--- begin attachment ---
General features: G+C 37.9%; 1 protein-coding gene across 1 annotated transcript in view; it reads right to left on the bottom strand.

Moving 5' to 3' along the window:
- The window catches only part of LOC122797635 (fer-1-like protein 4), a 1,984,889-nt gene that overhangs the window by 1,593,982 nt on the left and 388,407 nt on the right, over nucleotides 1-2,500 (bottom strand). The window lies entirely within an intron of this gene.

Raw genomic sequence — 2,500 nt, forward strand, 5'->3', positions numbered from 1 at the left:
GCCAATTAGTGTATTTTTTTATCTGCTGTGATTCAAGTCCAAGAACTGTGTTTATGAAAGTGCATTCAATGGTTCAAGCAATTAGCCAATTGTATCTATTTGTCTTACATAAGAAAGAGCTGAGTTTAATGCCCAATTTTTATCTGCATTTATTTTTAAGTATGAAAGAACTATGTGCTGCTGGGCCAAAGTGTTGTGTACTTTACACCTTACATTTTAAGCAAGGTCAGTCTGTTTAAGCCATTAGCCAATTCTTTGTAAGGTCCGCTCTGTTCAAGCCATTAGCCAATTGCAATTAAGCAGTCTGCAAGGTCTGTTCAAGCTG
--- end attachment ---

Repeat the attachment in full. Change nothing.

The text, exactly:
General features: G+C 37.9%; 1 protein-coding gene across 1 annotated transcript in view; it reads right to left on the bottom strand.

Moving 5' to 3' along the window:
- The window catches only part of LOC122797635 (fer-1-like protein 4), a 1,984,889-nt gene that overhangs the window by 1,593,982 nt on the left and 388,407 nt on the right, over nucleotides 1-2,500 (bottom strand). The window lies entirely within an intron of this gene.

Raw genomic sequence — 2,500 nt, forward strand, 5'->3', positions numbered from 1 at the left:
GCCAATTAGTGTATTTTTTTATCTGCTGTGATTCAAGTCCAAGAACTGTGTTTATGAAAGTGCATTCAATGGTTCAAGCAATTAGCCAATTGTATCTATTTGTCTTACATAAGAAAGAGCTGAGTTTAATGCCCAATTTTTATCTGCATTTATTTTTAAGTATGAAAGAACTATGTGCTGCTGGGCCAAAGTGTTGTGTACTTTACACCTTACATTTTAAGCAAGGTCAGTCTGTTTAAGCCATTAGCCAATTCTTTGTAAGGTCCGCTCTGTTCAAGCCATTAGCCAATTGCAATTAAGCAGTCTGCAAGGTCTGTTCAAGCTG